Joe Russo Delivers All the Thrills in "The Au Pair Nightmare"
It's become a tradition of mine and my group of friends on Twitter to #livetweet Lifetime movie premieres every weekend, and this weekend was no different! I don't think I've ever ran to write a review so fast after watching a film as I've done for The Au Pair Nightmare!
Written by Chris LaMont and directed by Joe Russo, The Au Pair Nightmare, which premiered Sunday, May 17, on the heels of Mother's Day, came just in the nick of time to deliver equal parts mystery, a psycho mom, chills, (even laughs) and a damn good film!
Brytnee Ratledge (Stalked By My Ex 2017; A Mother's Crime 2017; Model Citizen 2020) plays Taylor, a 22-year-old woman who lost her fiancé Brad, played by Micah McNeil (Caught in the Act 2017 & Aurora's Law 2018) to a drunk driver and takes a job as an au pair for a wealthy, private family, the Calebs, so that she can get as far away as possible from her hometown and the memory of Brad. Of course, in true Lifetime style, Taylor doesn't know WHAT awaits her at the mansion on the hill.
Tristan Thomas (Stronger Than Pretty Proof Of Concept 2017) plays Dr. John Caleb, town pediatrician, alongside Annie Heise (The Good Mistress 2014 & The Blacklist 2016-2017) who plays his wife, Allesandra, who is explicitly against hiring Taylor from the start. However, after Taylor meets John's and Allesandra's daughter Emily, played by Gianna Gallegos (Deputy 2020), John makes the decision to hire Taylor, strongly against the wishes of Allesandra, who continues to make that known.
What ensues henceforth is a roller coaster of bizarre, eerie behaviour, rules and secrets between John and Allesandra, that will leave you breathless!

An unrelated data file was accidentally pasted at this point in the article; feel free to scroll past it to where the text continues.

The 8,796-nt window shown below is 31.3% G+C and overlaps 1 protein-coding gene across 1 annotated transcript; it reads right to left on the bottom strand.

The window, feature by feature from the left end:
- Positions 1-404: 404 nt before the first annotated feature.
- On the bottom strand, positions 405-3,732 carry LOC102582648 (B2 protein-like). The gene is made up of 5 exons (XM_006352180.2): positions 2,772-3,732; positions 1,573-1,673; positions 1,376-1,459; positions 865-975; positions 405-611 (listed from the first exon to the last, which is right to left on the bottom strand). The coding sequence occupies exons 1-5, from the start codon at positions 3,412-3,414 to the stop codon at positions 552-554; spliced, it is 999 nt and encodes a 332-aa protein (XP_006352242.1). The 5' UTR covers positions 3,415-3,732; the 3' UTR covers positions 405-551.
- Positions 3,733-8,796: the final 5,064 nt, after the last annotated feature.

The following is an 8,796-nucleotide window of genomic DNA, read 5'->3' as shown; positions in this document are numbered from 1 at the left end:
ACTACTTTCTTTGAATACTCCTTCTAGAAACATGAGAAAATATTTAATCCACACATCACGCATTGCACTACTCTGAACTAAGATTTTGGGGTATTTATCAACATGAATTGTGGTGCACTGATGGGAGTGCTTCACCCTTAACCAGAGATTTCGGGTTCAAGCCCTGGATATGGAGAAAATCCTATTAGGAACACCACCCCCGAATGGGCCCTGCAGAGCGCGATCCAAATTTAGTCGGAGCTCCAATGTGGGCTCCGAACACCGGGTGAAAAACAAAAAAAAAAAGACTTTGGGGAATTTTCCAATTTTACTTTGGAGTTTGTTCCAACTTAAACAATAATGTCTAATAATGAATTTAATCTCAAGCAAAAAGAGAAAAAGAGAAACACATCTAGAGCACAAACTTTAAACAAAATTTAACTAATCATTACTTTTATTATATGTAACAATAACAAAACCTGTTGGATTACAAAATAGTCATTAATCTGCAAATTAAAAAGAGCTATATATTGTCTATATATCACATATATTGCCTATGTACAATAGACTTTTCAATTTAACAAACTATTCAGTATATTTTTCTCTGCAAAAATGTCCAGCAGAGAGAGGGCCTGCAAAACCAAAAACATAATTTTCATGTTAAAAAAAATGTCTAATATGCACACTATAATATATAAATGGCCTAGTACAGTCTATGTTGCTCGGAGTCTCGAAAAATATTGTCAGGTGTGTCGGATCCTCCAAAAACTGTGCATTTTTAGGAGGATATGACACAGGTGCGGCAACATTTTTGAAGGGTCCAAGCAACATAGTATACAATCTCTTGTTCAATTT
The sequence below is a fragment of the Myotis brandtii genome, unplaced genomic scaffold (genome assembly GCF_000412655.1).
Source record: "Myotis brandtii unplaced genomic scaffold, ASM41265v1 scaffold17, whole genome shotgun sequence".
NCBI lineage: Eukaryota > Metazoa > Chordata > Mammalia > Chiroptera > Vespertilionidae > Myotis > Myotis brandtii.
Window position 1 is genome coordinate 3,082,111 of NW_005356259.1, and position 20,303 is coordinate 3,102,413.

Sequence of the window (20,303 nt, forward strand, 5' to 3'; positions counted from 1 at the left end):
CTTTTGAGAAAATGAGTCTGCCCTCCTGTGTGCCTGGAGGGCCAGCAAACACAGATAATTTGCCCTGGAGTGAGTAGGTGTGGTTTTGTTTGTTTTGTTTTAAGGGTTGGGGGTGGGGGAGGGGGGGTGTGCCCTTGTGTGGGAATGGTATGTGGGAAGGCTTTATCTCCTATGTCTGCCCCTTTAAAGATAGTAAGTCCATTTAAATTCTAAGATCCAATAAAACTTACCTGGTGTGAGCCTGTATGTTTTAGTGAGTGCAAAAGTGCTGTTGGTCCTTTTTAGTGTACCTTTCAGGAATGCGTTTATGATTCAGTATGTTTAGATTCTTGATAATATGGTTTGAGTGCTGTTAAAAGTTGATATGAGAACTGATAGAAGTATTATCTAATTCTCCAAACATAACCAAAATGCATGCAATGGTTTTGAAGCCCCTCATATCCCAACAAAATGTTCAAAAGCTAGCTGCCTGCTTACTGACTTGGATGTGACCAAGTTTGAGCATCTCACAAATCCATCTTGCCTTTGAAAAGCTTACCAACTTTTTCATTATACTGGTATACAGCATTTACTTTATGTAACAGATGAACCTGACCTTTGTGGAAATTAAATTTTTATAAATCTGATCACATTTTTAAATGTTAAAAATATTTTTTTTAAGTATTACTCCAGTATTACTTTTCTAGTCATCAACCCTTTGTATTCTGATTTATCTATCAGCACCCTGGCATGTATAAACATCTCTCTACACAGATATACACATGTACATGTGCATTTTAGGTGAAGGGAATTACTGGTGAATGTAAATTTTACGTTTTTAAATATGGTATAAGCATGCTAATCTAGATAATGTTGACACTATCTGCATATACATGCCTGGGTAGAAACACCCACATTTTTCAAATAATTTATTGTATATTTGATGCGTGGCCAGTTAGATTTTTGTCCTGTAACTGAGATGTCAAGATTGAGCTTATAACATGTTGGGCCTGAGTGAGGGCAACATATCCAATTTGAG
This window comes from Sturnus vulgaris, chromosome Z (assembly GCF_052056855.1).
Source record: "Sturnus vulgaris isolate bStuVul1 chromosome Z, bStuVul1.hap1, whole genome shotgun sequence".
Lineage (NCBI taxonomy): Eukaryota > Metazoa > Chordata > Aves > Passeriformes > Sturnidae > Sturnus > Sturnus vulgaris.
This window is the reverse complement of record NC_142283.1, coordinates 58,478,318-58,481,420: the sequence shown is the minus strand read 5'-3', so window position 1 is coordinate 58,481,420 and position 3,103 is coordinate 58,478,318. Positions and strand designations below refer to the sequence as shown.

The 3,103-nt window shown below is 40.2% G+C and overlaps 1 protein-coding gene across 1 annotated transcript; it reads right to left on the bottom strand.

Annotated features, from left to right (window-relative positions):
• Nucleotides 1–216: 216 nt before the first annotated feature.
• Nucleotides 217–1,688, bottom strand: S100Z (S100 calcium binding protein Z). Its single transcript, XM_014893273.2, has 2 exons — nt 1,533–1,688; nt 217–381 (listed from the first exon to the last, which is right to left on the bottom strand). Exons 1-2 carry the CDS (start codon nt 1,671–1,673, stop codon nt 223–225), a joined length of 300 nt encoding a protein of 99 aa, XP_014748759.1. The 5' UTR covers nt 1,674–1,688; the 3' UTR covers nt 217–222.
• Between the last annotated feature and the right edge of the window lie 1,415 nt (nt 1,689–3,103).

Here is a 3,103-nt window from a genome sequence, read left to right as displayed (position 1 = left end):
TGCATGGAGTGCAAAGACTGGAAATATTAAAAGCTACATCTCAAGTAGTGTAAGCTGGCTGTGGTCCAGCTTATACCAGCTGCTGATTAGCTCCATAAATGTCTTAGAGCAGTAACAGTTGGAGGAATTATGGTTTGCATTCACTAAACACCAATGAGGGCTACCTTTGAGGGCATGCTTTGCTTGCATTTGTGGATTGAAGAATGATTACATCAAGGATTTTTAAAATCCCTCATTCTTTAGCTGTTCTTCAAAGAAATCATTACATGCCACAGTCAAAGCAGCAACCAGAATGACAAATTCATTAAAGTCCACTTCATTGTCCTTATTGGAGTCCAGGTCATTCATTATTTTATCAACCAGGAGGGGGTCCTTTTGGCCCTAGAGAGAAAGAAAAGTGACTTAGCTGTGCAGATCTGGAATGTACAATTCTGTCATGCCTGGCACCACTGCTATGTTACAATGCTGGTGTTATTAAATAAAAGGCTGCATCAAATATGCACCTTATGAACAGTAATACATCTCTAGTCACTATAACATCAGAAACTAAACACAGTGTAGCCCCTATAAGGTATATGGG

I just have to say that Heise played the HELL out of Allesandra! Not once did she slip out of character. There was even a scene, without giving too much away, where she reminded me of a dinosaur or some sort of extraterrestrial creature, in the way she approached Taylor head-on for upsetting her. When you watch it, you'll know exactly which scene I'm talking about, LOL! I'm only familiar with Heise from another Lifetime movie The Good Mistress, where she starred opposite #MCM Antonio Cupo, so, to see her play a role like this, where you never knew what she would do next, was tantalizingly good!
Under Russo's direction, Andrew Russo brought cinematographic elements of the classic horror/thriller to Lifetime, which was a real treat for a fan like me! Camera angles that lengthened hallways to make the viewer feel like they could never escape, which were, ironically, paired with widened shots that showed just how much room and freedom was off-limits to Taylor and Emily; along with zoomed-in angles that created intimacy; askewed angles that initiated fear and warned that something was not right; and sound effects that gave viewers a rush of anxiety and thrill (and that reminded me of Hitchcock's Psycho 1960), courtesy of John Jesensky.
Yet, even with these elements, which kept me on pins and needles, was a story that made sense. Lifetime movies have the misfortune of, sometimes, being labeled as "cheesy" or "non-sensical/unrealistic", even in the world of fiction, but, every once in a while, the network throws its loyal viewers a hidden gem that leaves us hanging off the edge of our seats wanting more, which is exactly what we got with The Au Pair Nightmare. This is one of those movies where you don't want to know how much time is left before it's done. (I genuinely didn't want the movie to end).
There is a running gag throughout the film, which I thought was SO smart, clever and funny! When things start to become clearer, as you piece everything together, you may find yourself laughing in a "sick" way, but don't be alarmed, I find that to be an appropriate response because it means that you've caught on to what's going on, LOL! LaMont's script, coupled with the cast's acting, made for an excellent piece of work that they should all be very proud of!
Produced by Nancy Leopardi of Indy Entertainment, et al., The Au Pair Nightmare is a blockbuster on the small screen. A true mystery, Russo and LaMont pull out all the stops to draw audiences in to hang on to every word and follow every movement, leaving us guessing 'til the very end. Just when you thought you knew what would happen next, this talented duo says "Wait, hold my beer!" and pulls yet another trick from under their sleeves!